By Brandon HENSLEY
While the little guys were receiving their medals and recognition for a job well done, the big boys started filing into the gym, observing the last few minutes of camp in the front row of the bleachers.
There was Cole Currie and Christian Misi, two former Crescenta Valley High School players who led their teams to CIF semifinals appearances. There was also Cole’s younger brother Kyle, a hot-shot guard who graduated in June. Later on, it was 2010 alum Nick Dragovich who walked into the gym.
Those guys were ready to play on the court after another year of Coach Shawn Zargarian’s summer basketball camp had dispersed. But first, Coach Z put the spotlight on Cole. Zargarian was about to hand out the award for Camper of the Week. The winner not would not only receive a trophy, but a Cole Currie dark blue road jersey from when he played.
“If I was you I would go over there and ask Cole to sign it as fast as I could,” Zargarian said, which made Cole, who currently plays for the University of the Pacific, chuckle uncomfortably. Seconds later, Zargarian called out the name of Jonathan Martin, and sure enough, when camp ended, he walked over to Cole and had the jersey signed.
“He’s always so positive and such a great teammate,” Zargarian said of Martin afterward. “He’s very energetic, cheers on his teammates in everything. The award is not a basketball thing so much, just him being a great kid.”
Zargarian, the varsity coach of the Falcon program, addressed the parents who showed up for the awards, and told them this had been one of the best camps he’s hosted because all of the kids were so well-behaved, as well as being energetic and eager to learn more about the game of basketball.
They certainly had good teachers. Each age group, ranging from 7 to 13, had either current CV coaches and players or former players teach them the basics of dribbling with their head up, and the nuances of proper spacing during a half-court set.
The week-long camp was not only fun for players, it was a blast for varsity assistant coach DoVall Boykins. While Boykins has been by Zargarian’s side for a decade during the season, this was his first time as a camp coach, after he asked for time off work from his job as a claims adjuster.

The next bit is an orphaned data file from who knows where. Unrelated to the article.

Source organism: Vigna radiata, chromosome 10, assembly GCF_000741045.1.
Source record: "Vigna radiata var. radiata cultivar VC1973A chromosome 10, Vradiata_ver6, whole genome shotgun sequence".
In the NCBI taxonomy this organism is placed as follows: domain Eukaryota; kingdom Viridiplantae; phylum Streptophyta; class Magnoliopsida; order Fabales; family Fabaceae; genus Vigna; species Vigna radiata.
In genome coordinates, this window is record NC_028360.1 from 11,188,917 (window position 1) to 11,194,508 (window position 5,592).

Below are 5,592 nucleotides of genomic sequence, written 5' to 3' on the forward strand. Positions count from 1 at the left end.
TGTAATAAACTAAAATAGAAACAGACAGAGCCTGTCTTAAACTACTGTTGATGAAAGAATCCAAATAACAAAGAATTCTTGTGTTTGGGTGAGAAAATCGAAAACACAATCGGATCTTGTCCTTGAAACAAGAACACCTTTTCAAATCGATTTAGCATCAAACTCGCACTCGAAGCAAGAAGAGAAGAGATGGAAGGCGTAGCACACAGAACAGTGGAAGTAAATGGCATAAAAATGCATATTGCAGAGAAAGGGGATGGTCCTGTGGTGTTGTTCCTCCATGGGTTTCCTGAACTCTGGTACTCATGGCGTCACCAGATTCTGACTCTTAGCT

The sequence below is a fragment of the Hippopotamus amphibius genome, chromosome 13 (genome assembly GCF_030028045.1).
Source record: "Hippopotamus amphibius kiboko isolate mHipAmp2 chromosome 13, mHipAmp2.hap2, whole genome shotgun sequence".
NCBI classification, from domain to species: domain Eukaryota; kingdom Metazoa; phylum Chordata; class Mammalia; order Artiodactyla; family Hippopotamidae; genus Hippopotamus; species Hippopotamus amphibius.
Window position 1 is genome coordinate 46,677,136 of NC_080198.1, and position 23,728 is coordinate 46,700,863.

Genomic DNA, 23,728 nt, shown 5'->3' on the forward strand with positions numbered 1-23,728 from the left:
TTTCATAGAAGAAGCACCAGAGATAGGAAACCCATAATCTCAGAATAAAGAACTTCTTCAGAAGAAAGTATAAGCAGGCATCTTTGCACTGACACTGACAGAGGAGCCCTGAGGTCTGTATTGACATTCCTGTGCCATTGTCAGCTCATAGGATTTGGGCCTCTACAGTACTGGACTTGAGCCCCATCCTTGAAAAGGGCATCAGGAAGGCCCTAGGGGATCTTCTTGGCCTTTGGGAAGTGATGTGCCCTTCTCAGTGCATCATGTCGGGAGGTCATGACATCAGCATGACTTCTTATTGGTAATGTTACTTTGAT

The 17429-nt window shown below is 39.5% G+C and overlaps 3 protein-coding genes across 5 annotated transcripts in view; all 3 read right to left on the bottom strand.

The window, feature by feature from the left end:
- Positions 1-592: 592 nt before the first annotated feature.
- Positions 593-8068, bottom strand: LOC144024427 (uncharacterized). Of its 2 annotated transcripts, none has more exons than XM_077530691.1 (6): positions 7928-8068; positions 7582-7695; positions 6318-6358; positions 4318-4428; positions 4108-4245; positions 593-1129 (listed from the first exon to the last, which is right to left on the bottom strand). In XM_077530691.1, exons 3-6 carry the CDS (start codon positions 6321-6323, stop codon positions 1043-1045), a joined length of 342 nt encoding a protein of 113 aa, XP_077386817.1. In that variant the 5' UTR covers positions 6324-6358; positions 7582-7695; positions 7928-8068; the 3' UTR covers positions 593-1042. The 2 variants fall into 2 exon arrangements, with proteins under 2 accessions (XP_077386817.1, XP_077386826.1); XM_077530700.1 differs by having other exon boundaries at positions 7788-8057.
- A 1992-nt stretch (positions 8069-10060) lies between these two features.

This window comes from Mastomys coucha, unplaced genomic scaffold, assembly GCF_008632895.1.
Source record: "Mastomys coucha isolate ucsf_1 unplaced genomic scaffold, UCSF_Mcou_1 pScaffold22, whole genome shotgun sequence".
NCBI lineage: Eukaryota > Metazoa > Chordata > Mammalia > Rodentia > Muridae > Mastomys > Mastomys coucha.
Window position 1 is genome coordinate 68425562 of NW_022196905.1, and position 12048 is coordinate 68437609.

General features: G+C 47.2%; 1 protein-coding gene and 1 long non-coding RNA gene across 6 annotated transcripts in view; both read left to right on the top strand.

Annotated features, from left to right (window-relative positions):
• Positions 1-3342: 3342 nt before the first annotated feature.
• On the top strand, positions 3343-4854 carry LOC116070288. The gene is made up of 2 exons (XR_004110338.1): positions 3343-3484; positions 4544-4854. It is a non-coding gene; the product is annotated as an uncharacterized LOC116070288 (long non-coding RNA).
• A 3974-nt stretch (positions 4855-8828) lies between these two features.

“I think I might have had more fun than the kids did,” said Boykins, who coached the 11 and 12 year olds.
Camp went from 9 a.m. to 3 p.m. In the morning, the kids stretched, participated in contests, and went from station to station to learn more about setting screens, post moves, and shooting. In the afternoon, they scrimmaged. But it wasn’t all carefree. Coaches weren’t afraid to stop play and remind players of how to do things better.
“You see kids who want to be like Kobe Bryant or LeBron James. You have to stop and help them understand it’s not about you, it’s about us,” Boykins said. “It’s about the fundamentals – dribbling, keep the ball low, keep your head up, get your feet square.”
“They love to run to the ball, and now you have four guys running to the ball,” Zargarian said of some common mistakes campers make. “You tell the coaches to have them space the floor better. As they get a little older, you teach man-to-man defense.”
Former Falcons coaches John Goffredo, Jim Smiley and Adam Jacobsen all held camps during their tenure as varsity coach. Zargarian said it’s a tradition to hold a camp, and this way he was able to see both his sons participate. Vaughn, 8, played all week and received a medal, while 5-year-old Christian was able to run around on the final day during scrimmages.
“If I get tired of this, it’s probably time for me to stop coaching, but I still have the passion for this,” Zargarian said.
Zargarian is known to be intense during games. But if you’re a current player and you decide to help coach at the camp, like Tadeh Taverdians and Journey Shank did this year, you’ll see a more relaxed side of Coach Z.
“It’s good for the guys to see that side of me … I’m human. I’m light-hearted, I joke around,” Zargarian said.
Boykins knows how to have a good time. Based on his experience this year, he’ll probably be asking for more time off work next July.
“I had 10 kids who really didn’t know each other, and we came together and played as a team,” Boykins said. “I took every concept from the program and implemented it here. I think that’s what made it successful, doing it as a family, and that’s what we are at CV, is one big family.”